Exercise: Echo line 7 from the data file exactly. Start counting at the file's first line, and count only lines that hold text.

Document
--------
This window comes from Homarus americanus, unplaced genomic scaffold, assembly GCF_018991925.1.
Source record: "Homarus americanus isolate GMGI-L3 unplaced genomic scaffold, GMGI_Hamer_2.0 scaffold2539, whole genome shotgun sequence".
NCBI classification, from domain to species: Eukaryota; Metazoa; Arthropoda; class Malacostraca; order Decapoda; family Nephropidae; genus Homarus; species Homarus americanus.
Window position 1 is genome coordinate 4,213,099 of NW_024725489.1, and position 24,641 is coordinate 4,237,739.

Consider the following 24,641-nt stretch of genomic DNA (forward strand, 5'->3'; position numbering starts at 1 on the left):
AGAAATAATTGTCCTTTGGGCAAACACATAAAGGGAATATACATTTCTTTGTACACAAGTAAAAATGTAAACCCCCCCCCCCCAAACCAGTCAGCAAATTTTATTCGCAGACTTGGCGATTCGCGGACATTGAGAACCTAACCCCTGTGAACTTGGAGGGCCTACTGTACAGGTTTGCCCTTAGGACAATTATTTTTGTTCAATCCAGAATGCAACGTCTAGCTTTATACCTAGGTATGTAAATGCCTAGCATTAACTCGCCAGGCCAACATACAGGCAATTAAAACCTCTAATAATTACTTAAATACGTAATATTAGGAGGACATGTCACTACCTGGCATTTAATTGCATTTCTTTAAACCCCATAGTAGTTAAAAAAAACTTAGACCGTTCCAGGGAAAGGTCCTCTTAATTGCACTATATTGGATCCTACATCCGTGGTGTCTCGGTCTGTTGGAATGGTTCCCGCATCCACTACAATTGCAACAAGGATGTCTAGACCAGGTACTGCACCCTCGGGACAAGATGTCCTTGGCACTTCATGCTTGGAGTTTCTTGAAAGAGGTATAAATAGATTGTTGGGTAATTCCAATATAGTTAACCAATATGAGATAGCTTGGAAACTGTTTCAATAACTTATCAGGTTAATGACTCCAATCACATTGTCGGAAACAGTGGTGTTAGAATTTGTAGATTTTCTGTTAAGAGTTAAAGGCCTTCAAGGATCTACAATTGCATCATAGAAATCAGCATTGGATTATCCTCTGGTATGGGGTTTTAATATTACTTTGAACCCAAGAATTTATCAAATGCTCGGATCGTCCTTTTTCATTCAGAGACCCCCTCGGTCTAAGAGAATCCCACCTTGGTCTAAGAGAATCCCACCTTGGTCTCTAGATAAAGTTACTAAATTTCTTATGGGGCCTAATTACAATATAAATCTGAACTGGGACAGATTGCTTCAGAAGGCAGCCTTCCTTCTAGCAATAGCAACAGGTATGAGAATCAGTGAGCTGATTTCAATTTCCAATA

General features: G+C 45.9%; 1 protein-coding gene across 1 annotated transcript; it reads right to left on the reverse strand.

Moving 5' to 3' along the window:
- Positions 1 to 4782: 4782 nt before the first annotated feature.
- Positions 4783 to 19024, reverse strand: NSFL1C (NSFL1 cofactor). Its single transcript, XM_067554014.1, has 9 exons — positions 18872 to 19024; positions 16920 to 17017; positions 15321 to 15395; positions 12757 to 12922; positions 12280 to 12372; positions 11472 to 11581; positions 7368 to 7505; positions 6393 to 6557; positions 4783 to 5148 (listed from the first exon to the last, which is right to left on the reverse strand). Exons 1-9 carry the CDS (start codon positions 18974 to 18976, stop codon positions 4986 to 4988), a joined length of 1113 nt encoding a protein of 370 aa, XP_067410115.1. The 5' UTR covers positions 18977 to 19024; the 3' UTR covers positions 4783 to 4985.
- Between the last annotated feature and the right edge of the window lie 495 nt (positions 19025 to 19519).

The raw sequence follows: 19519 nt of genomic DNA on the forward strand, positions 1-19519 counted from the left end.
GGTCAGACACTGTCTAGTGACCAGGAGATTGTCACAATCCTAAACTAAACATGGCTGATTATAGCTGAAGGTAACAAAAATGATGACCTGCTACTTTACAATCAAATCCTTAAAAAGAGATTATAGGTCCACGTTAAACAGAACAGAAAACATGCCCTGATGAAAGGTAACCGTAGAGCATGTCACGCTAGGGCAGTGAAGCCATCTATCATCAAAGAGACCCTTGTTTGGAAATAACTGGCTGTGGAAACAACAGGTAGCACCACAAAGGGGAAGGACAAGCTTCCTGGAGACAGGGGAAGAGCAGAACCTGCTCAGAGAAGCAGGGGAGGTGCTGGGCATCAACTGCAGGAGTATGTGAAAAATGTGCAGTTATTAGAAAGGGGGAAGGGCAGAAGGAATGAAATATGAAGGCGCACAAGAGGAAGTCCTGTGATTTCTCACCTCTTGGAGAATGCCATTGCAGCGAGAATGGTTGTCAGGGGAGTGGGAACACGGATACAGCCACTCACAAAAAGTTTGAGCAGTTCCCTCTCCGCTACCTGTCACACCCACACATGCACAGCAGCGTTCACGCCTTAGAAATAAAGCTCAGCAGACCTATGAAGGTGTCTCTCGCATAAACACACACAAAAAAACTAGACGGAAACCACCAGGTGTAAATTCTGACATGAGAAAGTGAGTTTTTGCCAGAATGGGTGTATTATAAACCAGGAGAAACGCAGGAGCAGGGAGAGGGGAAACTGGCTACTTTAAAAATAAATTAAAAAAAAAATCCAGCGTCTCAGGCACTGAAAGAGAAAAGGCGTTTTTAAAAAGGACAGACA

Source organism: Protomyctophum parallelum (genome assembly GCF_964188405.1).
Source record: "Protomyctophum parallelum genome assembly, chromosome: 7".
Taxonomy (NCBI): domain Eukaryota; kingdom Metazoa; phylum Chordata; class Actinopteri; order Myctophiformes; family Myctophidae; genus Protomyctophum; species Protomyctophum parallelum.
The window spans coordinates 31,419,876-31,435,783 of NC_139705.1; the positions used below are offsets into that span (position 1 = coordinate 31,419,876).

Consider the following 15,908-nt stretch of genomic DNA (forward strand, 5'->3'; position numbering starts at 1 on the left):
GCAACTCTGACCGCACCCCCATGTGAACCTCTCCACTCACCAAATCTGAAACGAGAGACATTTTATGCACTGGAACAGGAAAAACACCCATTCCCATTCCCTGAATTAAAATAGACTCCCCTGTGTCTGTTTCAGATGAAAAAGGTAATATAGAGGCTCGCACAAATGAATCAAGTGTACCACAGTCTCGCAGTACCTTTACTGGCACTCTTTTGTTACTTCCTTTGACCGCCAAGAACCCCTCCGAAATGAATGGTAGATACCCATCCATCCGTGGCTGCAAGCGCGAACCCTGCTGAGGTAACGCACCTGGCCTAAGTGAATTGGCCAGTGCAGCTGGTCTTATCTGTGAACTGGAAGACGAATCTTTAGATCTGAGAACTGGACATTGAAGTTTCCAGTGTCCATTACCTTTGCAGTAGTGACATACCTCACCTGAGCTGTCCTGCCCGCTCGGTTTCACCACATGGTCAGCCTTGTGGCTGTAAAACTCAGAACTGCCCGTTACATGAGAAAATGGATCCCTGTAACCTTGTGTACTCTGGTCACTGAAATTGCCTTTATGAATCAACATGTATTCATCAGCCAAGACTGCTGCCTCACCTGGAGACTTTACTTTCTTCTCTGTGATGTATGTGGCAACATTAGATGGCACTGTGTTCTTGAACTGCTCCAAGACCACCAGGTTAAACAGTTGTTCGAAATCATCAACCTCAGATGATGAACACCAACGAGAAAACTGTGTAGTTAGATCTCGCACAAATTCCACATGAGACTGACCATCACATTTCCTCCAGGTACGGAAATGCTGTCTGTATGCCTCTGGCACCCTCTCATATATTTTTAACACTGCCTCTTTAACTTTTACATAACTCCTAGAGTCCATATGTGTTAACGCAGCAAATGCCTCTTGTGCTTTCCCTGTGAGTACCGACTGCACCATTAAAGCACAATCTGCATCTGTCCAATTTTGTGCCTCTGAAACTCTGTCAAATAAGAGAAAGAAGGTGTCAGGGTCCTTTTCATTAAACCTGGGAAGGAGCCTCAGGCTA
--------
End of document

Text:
General features: G+C 45.9%; 1 protein-coding gene across 1 annotated transcript; it reads right to left on the reverse strand.